Patrick Holland – C

Holland was among Hamilton’s top forwards down the stretch a year ago, playing wing on a top line with Joey Tenute. As such, it was expected that he would play an important role on St. Pierre’s wing this year, but he never quite got going, resulting in a significant and disappointing dip in his development curve. His decline in production (from .4 PPG to .3 PPG) between his rookie and sophomore years came despite continued opportunity to man the point on a powerplay unit, though to his credit, he did manage to round out his game as a serviceable penalty killer as well. As seen during training camp and his short call-up, Holland can be a multi-dimensional player, willing to block shots and battle in his own end, but ultimately his natural ability is in playmaking, and that is the skill that he’ll need to continue to develop if he’s to get another crack at the big leagues. The 6’0″ forward has a year left on his ELC before any decisions need to be made, and he’ll again be expected to play a significant role as a young veteran in Hamilton in 2014-15.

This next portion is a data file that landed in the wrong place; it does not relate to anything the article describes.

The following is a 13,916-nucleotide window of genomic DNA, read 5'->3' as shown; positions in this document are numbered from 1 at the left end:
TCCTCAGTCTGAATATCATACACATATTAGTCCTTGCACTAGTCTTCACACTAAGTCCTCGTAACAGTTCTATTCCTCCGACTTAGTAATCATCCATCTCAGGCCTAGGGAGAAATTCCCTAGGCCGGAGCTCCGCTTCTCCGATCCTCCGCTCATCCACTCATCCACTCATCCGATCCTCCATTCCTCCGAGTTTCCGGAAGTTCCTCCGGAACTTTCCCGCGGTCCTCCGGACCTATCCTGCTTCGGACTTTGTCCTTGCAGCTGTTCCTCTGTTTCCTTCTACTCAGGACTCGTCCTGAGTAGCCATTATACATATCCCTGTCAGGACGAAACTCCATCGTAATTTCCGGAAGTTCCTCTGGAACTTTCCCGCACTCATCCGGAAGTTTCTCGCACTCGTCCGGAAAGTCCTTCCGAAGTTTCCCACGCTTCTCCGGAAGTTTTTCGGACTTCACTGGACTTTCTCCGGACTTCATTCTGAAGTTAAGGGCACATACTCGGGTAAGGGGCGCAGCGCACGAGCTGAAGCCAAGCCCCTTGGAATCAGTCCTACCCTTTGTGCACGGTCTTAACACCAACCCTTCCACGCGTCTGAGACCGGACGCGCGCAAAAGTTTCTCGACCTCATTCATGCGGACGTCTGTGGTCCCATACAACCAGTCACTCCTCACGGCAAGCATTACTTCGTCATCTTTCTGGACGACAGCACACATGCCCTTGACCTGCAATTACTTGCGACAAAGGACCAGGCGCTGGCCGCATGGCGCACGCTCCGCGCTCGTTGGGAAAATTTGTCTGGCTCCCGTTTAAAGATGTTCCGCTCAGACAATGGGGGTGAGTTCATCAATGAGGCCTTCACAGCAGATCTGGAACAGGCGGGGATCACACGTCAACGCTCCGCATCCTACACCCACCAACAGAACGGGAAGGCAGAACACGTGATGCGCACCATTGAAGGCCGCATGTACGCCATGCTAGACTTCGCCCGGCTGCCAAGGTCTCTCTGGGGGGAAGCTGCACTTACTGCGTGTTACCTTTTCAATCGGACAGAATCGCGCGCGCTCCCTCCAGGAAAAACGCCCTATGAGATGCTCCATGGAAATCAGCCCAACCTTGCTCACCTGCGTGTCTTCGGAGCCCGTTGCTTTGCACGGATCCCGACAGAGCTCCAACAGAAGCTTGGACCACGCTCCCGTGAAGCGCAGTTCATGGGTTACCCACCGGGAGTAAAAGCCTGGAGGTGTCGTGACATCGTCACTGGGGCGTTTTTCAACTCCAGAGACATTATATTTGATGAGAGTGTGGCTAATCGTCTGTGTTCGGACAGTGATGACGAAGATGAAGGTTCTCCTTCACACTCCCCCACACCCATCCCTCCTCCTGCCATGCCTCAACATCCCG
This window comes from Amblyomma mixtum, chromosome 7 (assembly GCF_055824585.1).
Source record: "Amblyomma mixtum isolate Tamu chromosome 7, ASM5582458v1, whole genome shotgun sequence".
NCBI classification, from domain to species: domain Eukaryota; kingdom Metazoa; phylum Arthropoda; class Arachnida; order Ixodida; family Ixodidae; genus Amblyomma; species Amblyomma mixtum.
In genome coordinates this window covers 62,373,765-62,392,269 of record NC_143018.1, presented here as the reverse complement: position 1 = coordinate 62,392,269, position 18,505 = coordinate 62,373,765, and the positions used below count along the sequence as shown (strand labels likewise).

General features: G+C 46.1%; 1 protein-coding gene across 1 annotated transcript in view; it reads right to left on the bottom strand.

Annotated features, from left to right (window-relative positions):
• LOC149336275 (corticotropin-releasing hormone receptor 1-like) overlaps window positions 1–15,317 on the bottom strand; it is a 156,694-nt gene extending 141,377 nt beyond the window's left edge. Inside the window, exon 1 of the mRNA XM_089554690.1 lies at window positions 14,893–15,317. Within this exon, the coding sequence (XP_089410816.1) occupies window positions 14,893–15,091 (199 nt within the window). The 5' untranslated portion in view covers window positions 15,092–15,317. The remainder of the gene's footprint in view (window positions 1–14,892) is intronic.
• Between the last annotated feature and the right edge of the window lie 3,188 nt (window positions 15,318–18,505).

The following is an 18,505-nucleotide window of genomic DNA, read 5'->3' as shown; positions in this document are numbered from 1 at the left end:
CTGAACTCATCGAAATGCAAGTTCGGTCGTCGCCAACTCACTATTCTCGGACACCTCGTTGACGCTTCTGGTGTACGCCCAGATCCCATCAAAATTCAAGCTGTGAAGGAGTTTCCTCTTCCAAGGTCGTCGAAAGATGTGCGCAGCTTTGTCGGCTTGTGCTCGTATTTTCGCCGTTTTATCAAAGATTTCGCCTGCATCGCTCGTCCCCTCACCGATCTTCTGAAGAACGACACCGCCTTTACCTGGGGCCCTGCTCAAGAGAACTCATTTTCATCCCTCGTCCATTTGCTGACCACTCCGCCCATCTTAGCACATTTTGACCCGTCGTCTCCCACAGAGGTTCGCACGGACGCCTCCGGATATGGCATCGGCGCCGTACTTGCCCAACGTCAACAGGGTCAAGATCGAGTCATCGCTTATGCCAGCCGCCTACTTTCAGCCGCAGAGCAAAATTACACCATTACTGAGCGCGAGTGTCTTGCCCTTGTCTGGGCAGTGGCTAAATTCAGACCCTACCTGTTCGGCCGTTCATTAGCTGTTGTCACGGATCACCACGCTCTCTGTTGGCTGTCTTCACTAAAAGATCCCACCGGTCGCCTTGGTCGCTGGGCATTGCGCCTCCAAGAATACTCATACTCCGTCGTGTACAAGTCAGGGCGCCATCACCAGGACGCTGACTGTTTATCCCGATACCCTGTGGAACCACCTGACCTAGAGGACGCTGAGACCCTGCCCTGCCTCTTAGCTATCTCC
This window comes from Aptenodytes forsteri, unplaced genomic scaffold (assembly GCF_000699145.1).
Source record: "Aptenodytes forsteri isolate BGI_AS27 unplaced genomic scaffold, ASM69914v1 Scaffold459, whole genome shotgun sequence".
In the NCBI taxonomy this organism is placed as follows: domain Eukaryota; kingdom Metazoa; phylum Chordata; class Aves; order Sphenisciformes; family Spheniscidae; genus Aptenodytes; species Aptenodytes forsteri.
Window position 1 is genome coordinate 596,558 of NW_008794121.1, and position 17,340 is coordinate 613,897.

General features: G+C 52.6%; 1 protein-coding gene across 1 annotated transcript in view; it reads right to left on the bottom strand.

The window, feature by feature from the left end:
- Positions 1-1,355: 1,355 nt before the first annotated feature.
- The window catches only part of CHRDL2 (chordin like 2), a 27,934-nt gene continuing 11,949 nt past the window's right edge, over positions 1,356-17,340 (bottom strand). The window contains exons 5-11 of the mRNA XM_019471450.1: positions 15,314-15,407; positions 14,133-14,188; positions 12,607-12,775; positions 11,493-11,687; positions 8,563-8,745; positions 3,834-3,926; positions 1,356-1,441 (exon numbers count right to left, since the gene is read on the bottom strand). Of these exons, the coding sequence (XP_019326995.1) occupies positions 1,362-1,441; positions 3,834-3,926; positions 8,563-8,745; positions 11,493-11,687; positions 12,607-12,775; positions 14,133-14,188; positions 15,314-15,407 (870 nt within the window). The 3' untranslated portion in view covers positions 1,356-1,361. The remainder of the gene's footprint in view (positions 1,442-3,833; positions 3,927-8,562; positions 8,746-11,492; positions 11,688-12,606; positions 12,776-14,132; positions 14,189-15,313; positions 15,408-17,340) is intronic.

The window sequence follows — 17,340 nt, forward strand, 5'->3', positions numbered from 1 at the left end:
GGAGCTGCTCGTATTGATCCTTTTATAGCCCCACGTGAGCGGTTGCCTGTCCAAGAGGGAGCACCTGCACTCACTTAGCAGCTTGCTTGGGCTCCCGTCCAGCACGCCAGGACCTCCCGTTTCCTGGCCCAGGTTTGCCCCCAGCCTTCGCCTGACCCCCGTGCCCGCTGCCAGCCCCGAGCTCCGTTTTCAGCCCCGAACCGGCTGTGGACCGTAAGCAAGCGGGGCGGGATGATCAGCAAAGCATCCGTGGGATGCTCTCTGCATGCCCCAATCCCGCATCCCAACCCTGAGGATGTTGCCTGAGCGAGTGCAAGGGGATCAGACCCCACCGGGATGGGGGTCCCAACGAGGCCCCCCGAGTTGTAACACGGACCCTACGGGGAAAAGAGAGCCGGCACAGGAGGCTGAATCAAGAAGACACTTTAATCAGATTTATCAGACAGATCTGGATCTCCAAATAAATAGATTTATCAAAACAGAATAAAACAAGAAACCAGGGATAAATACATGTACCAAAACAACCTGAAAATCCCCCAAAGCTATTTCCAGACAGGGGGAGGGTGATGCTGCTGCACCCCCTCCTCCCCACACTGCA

Maxime Macenauer – C

Macenauer, 25, is a veteran of 29 NHL games, though how he ever convinced the Anaheim Ducks that he was good enough to make the roster in 2011-12 remains a mystery. A confident, defensively responsible pivot, Macenauer is clearly a coach’s player, earning the trust of Lefebvre and being handed a regular role as a first line centre between Andrighetto and Thomas, despite a lack of production. His 24 points in 73 games came through playing big (and largely ineffective) minutes on the powerplay and between his skilled wingers, while his most positive impact seemed to come on the penalty kill, where his strong face-off and positioning work helped the P.K. be one of the bright spots on this year’s Dogs team. The team seems to like him, so he could be retained, but on-ice he could easily be replaced (and ideally upgraded) by any AHL veteran free agent.

Stefan Fournier – C-